BEIRUT (Reuters) - Syria’s transport ministry declared the main highway between Damascus and Aleppo open to the public on Saturday after troops recaptured the major artery in a Russian-backed offensive.
Taking back the M5 highway from insurgents marks a big gain for President Bashar al-Assad, as it restores state control over the route between Syria’s two biggest cities for the first time in years of conflict.
Control of the M5 has been seen as a main goal of the Syrian army’s latest offensive. With Russian backing, government forces have gained ground in northwest Syria, the last major rebel stronghold, since December.
The United Nations says the offensive has uprooted nearly a million people, the largest exodus of the nine-year war.
“Transport Minister Ali Hammoud announces the opening of the Damascus-Aleppo highway to traffic, placing it at the service of citizens,” the ministry said in a statement on Saturday.
Clearing insurgents from the highway was part of a 2018 Russian-Turkish deal that called for creating a buffer zone between combatants in the Idlib region of the northwest, though fighting has raged on.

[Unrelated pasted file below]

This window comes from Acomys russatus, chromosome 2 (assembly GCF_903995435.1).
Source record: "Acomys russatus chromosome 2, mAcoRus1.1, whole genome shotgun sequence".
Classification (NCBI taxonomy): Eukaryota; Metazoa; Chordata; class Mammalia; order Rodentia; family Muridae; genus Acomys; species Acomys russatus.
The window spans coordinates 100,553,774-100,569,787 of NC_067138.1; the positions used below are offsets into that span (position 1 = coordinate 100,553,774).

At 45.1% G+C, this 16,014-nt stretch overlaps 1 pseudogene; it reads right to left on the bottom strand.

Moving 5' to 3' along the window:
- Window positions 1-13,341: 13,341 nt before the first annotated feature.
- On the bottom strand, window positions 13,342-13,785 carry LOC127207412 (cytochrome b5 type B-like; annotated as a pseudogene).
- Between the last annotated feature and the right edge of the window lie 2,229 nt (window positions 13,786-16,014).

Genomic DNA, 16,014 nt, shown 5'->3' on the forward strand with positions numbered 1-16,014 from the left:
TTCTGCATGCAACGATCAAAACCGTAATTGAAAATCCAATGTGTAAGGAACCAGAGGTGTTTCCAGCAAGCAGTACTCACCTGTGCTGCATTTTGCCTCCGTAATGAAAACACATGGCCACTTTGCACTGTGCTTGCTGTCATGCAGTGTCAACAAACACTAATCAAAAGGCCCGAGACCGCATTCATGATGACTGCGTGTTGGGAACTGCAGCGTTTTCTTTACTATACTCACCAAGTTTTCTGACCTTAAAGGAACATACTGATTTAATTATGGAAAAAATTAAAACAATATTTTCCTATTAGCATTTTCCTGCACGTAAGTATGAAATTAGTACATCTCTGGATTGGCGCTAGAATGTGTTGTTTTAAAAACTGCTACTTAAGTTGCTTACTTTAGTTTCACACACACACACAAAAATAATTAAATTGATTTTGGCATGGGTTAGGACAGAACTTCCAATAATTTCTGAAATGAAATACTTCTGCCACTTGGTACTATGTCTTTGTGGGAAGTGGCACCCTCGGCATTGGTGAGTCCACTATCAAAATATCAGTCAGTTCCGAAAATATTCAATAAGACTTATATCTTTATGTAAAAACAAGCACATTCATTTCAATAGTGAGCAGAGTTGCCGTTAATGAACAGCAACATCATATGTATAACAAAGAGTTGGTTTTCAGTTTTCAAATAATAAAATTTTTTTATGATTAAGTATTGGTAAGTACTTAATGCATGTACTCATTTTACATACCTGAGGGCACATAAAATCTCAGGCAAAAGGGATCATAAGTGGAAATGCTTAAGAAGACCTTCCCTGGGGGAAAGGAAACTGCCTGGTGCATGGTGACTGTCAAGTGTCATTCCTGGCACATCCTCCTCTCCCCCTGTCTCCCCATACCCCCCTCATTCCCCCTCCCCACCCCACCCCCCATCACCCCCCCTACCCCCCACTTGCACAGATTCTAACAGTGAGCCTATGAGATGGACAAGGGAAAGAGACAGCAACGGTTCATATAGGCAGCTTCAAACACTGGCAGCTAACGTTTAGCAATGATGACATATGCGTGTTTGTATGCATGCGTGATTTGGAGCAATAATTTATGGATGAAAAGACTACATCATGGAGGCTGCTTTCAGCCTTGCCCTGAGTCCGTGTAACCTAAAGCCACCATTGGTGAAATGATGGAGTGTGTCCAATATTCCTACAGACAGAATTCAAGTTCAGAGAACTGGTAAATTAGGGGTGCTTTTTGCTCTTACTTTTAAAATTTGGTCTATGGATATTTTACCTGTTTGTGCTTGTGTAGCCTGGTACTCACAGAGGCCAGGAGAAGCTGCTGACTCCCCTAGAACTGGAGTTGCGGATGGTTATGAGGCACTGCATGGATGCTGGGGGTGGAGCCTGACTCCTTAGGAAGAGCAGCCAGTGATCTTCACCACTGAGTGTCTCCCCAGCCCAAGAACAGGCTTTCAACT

Turkey has “determined our road map” for Syria after calls with the leaders of Russia, Germany and France, Turkish President Tayyip Erdogan said on Saturday. “We will announce to all parties that we are at the table,” he told a crowd in Izmir.
Under its agreements with Russia, Turkey has forces stationed at observation posts in the northwest.
Ankara and Moscow, which back opposing sides in Syria’s conflict, have collaborated in trying to reach a political settlement. But tensions between the two sides have spiraled during the latest offensive, with both accusing the other of flouting agreements.
Turkey has warned that it will use military power to repel Syrian advances in the Idlib offensive, during which 15 Turkish soldiers have been killed this month.
In a phone call with his Turkish counterpart, Russia’s defense minister discussed “issues of stabilization” in Idlib, Russian news agencies said on Saturday.
Reporting by Kinda Makieh in Damascus and Ellen Francis in Beirut; Editing by James Drummond